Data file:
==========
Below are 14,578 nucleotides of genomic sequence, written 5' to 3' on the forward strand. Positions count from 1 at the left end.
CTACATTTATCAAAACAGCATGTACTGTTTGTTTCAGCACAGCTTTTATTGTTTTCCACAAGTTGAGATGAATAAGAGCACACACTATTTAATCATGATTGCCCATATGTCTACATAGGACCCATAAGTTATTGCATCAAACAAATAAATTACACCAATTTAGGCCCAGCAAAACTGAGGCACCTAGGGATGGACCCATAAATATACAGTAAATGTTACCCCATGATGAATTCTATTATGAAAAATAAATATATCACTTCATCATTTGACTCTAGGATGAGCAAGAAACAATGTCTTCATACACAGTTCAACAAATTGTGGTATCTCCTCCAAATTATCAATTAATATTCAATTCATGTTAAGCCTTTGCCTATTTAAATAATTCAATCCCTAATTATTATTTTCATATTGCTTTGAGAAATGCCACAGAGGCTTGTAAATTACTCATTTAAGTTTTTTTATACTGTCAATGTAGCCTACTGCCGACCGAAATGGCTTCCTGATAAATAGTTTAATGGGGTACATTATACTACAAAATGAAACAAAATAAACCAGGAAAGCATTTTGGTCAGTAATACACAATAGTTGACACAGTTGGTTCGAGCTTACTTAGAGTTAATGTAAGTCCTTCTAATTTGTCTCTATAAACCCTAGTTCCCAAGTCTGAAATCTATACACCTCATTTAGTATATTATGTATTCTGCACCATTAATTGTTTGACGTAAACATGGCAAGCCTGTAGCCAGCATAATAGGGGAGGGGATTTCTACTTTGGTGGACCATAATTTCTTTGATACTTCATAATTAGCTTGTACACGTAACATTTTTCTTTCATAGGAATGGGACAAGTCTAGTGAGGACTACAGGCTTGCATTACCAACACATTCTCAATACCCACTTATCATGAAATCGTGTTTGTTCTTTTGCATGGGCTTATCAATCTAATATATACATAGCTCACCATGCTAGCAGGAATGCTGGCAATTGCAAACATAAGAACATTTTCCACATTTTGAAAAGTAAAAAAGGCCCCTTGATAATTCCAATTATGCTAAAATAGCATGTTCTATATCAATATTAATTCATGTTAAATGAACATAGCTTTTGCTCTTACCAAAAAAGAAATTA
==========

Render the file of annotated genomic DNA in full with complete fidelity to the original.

Below are 14,578 nucleotides of genomic sequence, written 5' to 3' on the forward strand. Positions count from 1 at the left end.
CTACATTTATCAAAACAGCATGTACTGTTTGTTTCAGCACAGCTTTTATTGTTTTCCACAAGTTGAGATGAATAAGAGCACACACTATTTAATCATGATTGCCCATATGTCTACATAGGACCCATAAGTTATTGCATCAAACAAATAAATTACACCAATTTAGGCCCAGCAAAACTGAGGCACCTAGGGATGGACCCATAAATATACAGTAAATGTTACCCCATGATGAATTCTATTATGAAAAATAAATATATCACTTCATCATTTGACTCTAGGATGAGCAAGAAACAATGTCTTCATACACAGTTCAACAAATTGTGGTATCTCCTCCAAATTATCAATTAATATTCAATTCATGTTAAGCCTTTGCCTATTTAAATAATTCAATCCCTAATTATTATTTTCATATTGCTTTGAGAAATGCCACAGAGGCTTGTAAATTACTCATTTAAGTTTTTTTATACTGTCAATGTAGCCTACTGCCGACCGAAATGGCTTCCTGATAAATAGTTTAATGGGGTACATTATACTACAAAATGAAACAAAATAAACCAGGAAAGCATTTTGGTCAGTAATACACAATAGTTGACACAGTTGGTTCGAGCTTACTTAGAGTTAATGTAAGTCCTTCTAATTTGTCTCTATAAACCCTAGTTCCCAAGTCTGAAATCTATACACCTCATTTAGTATATTATGTATTCTGCACCATTAATTGTTTGACGTAAACATGGCAAGCCTGTAGCCAGCATAATAGGGGAGGGGATTTCTACTTTGGTGGACCATAATTTCTTTGATACTTCATAATTAGCTTGTACACGTAACATTTTTCTTTCATAGGAATGGGACAAGTCTAGTGAGGACTACAGGCTTGCATTACCAACACATTCTCAATACCCACTTATCATGAAATCGTGTTTGTTCTTTTGCATGGGCTTATCAATCTAATATATACATAGCTCACCATGCTAGCAGGAATGCTGGCAATTGCAAACATAAGAACATTTTCCACATTTTGAAAAGTAAAAAAGGCCCCTTGATAATTCCAATTATGCTAAAATAGCATGTTCTATATCAATATTAATTCATGTTAAATGAACATAGCTTTTGCTCTTACCAAAAAAGAAATTA